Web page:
Jean-Michel Basquiat: The Radiant Child
When I think of the films of Tamra Davis, a smile comes to my face. I think of the giggly afternoons spent with my college roommates watching such treasures as Billy Madison and Half Baked while ingesting whatever substance struck our fancy. I was impressed that these offbeat, halfwit, male-centric movies actually came from the mind of a woman, and I found something delightfully subversive about that. These were characters we all knew; they were the terribly lovable yet completely idiotic manboy friends who were aimlessly wondering the world anxiously awaiting the next "nudie magazine day." My friends and I loved these lighthearted films for all their fluff and they've certainly become a part of our pop culture history.
Not long ago I found out that Davis was set to release a documentary. Although it seemed a bit out of character, being a fan, I had faith. Then I found out what the documentary was about: Jean-Michel Basquiat. O.M.G. If you're familiar with Basquiat's work, chances are you're obsessed with it. Basquiat is one of the most iconic and influential artists of the modern art movement. His work is incredibly cerebral and spans the scope of subject matter from poverty to racism to fame, and far beyond. Billy Madison was a movie about a guy who couldn't spell the word couch. I wasn't seeing the correlation.
Needless to say, I was blown away. The film starts off with a musical collage featuring some of Jean-Michel's work, inter-cut with footage of him painting. Rare images and reproductions of his artwork run a steady line throughout the film, providing the foundation for the story that unfolds, and at the center of the film is a very raw, very jagged interview with Jean-Michel taken about a year before his death in 1986.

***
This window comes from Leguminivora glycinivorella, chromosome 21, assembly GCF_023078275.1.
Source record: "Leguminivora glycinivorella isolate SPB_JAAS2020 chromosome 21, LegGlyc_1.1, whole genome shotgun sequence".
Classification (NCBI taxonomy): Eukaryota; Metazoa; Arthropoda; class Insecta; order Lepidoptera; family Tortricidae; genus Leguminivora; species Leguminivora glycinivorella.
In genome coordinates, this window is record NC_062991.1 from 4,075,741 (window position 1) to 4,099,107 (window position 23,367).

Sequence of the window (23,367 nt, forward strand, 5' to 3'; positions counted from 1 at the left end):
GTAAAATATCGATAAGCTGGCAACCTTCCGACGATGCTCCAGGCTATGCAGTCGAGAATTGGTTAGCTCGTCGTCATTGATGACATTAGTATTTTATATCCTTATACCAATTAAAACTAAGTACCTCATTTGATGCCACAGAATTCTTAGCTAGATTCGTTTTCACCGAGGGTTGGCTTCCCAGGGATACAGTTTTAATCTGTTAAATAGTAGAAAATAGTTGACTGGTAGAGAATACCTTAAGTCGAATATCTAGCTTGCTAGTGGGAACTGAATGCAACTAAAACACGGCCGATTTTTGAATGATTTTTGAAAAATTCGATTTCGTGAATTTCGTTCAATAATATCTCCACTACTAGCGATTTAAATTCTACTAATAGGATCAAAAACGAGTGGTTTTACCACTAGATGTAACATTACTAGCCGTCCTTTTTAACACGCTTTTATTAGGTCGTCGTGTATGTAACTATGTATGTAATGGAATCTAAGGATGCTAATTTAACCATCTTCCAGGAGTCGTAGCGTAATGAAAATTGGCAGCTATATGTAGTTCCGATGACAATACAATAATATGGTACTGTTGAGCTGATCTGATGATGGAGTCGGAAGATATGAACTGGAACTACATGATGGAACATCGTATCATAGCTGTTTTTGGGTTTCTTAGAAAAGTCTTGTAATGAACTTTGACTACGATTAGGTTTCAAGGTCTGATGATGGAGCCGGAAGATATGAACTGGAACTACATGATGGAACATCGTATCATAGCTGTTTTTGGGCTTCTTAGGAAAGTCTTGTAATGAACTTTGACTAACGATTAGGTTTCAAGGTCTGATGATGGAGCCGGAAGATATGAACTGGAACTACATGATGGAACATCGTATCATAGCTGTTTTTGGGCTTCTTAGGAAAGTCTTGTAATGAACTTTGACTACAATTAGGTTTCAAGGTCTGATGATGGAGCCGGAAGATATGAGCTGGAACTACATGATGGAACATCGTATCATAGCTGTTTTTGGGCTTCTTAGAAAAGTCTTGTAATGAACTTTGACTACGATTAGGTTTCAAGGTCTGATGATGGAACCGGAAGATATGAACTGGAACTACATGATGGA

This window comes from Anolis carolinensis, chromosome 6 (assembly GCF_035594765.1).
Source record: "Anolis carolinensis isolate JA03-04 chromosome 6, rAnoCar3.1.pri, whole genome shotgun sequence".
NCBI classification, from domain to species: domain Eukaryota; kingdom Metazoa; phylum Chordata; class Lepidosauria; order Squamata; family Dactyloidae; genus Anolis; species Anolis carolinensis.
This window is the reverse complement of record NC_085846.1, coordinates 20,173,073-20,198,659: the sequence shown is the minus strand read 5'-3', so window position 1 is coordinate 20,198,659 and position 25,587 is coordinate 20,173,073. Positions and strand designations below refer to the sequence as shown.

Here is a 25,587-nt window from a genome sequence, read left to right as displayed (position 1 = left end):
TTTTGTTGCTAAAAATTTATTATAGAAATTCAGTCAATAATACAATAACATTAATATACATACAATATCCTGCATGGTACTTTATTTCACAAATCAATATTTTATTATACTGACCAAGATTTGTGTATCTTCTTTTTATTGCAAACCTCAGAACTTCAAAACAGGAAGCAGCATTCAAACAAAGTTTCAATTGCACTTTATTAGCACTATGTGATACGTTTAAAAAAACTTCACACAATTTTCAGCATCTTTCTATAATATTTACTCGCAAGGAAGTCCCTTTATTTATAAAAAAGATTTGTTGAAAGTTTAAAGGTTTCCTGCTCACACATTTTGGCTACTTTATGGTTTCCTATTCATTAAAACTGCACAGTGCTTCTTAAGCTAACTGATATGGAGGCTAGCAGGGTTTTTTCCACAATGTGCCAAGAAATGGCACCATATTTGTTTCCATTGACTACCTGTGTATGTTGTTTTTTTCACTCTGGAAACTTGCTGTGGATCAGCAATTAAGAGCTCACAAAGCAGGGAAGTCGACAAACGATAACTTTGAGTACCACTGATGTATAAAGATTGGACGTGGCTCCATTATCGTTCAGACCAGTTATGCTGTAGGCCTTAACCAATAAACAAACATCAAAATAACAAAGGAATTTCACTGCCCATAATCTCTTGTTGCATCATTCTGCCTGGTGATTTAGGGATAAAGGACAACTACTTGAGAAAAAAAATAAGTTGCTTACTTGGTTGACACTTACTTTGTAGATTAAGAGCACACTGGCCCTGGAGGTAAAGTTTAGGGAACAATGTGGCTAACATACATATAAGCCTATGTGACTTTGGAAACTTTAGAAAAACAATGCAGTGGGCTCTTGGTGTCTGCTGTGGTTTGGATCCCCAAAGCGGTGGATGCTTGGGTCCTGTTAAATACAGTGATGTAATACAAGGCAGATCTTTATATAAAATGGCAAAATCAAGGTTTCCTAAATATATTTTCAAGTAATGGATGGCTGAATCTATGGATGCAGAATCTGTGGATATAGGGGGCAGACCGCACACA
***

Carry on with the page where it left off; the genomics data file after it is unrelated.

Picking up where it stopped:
Heavy hitters such as Julian Schnabel, Larry Gagosian, Bruno Bischofberger, Fab 5 Freddy (yes!), and Rene Ricard all make an appearance. Each one of them gives an incredibly honest and personal account of their relationship with Jean-Michel. However, the most heartfelt, and perhaps honest, interview is that of Suzanne Mallouk, Jean-Michel's long-time lover and most ardent supporter.
While the men interviewed paint an accurate picture of what Basquiat's work represented, and what his presence meant, Suzanne is able to provide the best portrait of who he was, not only as an artist, but as a man. Her anecdotes are the most poignant, and most defining moments in the film. There have been endless books, articles, and news stories written about Basquiat's artistic influence or infamous life, but hearing hearing stories from someone who truly loved him is beautiful.
As I left the theater, I thought about my initial reaction to Tamra Davis' release of this seminal Jean-Michel Basquiat documentary, and realized it made perfect sense. This is a portrait of an man who was lovable, mild mannered, sometimes idiotic, and ultimately brilliant. It's about a man wondering the world, looking for inspiration and the next step toward infamy, and this is the kind of story Tamra Davis tells best.